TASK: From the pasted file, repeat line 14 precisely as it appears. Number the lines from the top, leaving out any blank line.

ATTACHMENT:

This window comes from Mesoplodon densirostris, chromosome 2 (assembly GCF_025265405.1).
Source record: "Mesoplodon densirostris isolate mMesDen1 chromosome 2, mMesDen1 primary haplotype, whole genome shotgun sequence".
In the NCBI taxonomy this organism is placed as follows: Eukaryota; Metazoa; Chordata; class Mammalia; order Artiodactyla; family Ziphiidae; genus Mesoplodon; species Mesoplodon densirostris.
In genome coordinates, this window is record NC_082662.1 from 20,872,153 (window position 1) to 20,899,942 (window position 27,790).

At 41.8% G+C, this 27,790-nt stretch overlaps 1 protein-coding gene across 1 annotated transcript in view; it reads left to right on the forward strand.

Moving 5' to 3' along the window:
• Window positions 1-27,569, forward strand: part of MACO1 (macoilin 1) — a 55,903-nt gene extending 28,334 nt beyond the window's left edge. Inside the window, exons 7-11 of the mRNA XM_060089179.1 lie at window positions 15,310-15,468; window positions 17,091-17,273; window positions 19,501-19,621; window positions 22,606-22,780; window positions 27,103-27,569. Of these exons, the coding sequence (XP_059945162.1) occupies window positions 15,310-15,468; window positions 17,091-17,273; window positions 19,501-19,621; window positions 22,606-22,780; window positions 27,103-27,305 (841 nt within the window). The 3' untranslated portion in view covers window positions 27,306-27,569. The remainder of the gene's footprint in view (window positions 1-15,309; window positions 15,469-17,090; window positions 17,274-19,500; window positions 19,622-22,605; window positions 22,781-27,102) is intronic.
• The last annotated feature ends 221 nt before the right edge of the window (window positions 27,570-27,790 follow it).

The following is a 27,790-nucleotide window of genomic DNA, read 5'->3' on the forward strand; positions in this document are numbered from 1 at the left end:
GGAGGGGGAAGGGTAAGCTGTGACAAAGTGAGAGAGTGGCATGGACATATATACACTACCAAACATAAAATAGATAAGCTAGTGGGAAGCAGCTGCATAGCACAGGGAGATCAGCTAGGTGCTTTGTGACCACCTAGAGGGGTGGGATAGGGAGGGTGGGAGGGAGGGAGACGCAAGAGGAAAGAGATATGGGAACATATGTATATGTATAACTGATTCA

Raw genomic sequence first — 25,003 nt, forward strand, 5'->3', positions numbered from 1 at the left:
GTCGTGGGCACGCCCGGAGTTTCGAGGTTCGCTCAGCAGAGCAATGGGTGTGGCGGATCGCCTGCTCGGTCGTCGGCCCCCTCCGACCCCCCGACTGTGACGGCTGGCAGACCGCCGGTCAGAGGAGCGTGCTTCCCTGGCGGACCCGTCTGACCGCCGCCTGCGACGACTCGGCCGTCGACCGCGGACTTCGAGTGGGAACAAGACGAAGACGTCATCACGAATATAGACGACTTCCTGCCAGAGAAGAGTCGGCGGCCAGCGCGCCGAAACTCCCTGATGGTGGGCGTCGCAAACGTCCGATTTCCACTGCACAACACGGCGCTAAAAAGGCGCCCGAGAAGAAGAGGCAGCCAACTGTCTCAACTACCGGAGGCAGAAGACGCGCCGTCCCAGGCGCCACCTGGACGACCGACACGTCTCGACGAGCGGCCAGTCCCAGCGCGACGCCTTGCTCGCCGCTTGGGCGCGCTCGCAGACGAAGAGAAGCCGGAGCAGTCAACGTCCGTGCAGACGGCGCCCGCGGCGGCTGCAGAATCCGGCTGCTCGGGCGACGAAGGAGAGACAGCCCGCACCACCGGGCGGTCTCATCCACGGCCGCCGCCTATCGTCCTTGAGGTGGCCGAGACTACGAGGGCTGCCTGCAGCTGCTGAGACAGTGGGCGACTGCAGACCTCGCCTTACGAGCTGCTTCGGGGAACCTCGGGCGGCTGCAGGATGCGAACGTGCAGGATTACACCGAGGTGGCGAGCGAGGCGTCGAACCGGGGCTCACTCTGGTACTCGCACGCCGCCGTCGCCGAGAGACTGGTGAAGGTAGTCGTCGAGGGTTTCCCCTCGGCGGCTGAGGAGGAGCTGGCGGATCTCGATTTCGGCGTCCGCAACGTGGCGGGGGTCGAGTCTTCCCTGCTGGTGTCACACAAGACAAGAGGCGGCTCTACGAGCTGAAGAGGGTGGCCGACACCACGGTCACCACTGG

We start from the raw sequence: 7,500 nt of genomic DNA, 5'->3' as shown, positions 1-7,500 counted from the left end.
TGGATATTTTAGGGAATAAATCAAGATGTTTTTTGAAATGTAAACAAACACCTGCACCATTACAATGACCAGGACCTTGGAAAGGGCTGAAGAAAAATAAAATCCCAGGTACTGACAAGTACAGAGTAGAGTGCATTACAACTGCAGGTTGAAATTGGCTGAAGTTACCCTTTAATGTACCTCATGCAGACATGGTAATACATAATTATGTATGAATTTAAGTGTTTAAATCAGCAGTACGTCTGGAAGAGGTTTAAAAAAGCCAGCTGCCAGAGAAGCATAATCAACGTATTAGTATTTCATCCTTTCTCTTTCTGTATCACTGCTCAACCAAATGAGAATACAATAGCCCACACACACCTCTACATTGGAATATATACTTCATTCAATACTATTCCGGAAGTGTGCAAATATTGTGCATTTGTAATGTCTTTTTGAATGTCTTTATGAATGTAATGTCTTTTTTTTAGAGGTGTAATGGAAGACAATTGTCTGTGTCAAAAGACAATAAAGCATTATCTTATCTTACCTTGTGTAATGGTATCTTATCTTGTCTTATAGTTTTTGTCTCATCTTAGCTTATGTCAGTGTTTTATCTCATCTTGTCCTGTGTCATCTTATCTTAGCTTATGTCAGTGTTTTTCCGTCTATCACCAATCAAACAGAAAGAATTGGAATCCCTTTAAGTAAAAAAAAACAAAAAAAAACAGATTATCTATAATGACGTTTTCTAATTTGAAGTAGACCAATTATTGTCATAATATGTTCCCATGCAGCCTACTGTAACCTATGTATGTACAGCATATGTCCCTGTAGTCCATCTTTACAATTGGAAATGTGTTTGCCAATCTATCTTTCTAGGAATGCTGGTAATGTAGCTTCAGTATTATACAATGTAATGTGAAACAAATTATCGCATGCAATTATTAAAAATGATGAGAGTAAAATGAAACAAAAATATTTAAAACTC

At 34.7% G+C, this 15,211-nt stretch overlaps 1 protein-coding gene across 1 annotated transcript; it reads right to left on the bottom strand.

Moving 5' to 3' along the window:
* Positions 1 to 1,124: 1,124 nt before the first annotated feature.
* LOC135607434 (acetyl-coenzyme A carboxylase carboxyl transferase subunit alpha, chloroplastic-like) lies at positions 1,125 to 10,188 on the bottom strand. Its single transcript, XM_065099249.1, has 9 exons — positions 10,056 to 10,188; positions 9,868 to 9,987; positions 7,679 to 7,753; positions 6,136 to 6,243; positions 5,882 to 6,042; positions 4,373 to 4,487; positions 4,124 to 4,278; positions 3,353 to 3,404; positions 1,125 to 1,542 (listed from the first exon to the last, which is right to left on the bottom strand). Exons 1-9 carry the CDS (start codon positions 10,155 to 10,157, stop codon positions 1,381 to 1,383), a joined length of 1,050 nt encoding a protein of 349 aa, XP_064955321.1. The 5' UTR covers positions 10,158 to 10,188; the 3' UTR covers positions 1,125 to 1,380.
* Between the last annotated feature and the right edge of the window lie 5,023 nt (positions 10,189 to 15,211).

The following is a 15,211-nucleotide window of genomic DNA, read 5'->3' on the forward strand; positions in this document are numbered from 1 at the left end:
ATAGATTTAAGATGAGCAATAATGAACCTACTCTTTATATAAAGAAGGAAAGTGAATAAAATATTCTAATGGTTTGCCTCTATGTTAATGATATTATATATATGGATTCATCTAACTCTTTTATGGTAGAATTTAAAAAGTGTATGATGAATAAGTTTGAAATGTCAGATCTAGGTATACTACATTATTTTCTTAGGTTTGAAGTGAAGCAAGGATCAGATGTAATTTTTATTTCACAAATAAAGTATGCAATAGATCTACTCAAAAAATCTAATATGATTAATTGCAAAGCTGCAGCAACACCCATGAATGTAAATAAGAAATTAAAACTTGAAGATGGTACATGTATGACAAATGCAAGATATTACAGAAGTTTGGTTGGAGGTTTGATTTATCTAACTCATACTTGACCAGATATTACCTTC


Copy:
TGGATATTTTAGGGAATAAATCAAGATGTTTTTTGAAATGTAAACAAACACCTGCACCATTACAATGACCAGGACCTTGGAAAGGGCTGAAGAAAAATAAAATCCCAGGTACTGACAAGTACAGAGTAGAGTGCATTACAACTGCAGGTTGAAATTGGCTGAAGTTACCCTTTAATGTACCTCATGCAGACATGGTAATACATAATTATGTATGAATTTAAGTGTTTAAATCAGCAGTACGTCTGGAAGAGGTTTAAAAAAGCCAGCTGCCAGAGAAGCATAATCAACGTATTAGTATTTCATCCTTTCTCTTTCTGTATCACTGCTCAACCAAATGAGAATACAATAGCCCACACACACCTCTACATTGGAATATATACTTCATTCAATACTATTCCGGAAGTGTGCAAATATTGTGCATTTGTAATGTCTTTTTGAATGTCTTTATGAATGTAATGTCTTTTTTTTAGAGGTGTAATGGAAGACAATTGTCTGTGTCAAAAGACAATAAAGCATTATCTTATCTTACCTTGTGTAATGGTATCTTATCTTGTCTTATAGTTTTTGTCTCATCTTAGCTTATGTCAGTGTTTTATCTCATCTTGTCCTGTGTCATCTTATCTTAGCTTATGTCAGTGTTTTTCCGTCTATCACCAATCAAACAGAAAGAATTGGAATCCCTTTAAGTAAAAAAAAACAAAAAAAAACAGATTATCTATAATGACGTTTTCTAATTTGAAGTAGACCAATTATTGTCATAATATGTTCCCATGCAGCCTACTGTAACCTATGTATGTACAGCATATGTCCCTGTAGTCCATCTTTACAATTGGAAATGTGTTTGCCAATCTATCTTTCTAGGAATGCTGGTAATGTAGCTTCAGTATTATACAATGTAATGTGAAACAAATTATCGCATGCAATTATTAAAAATGATGAGAGTAAAATGAAACAAAAATATTTAAAACTC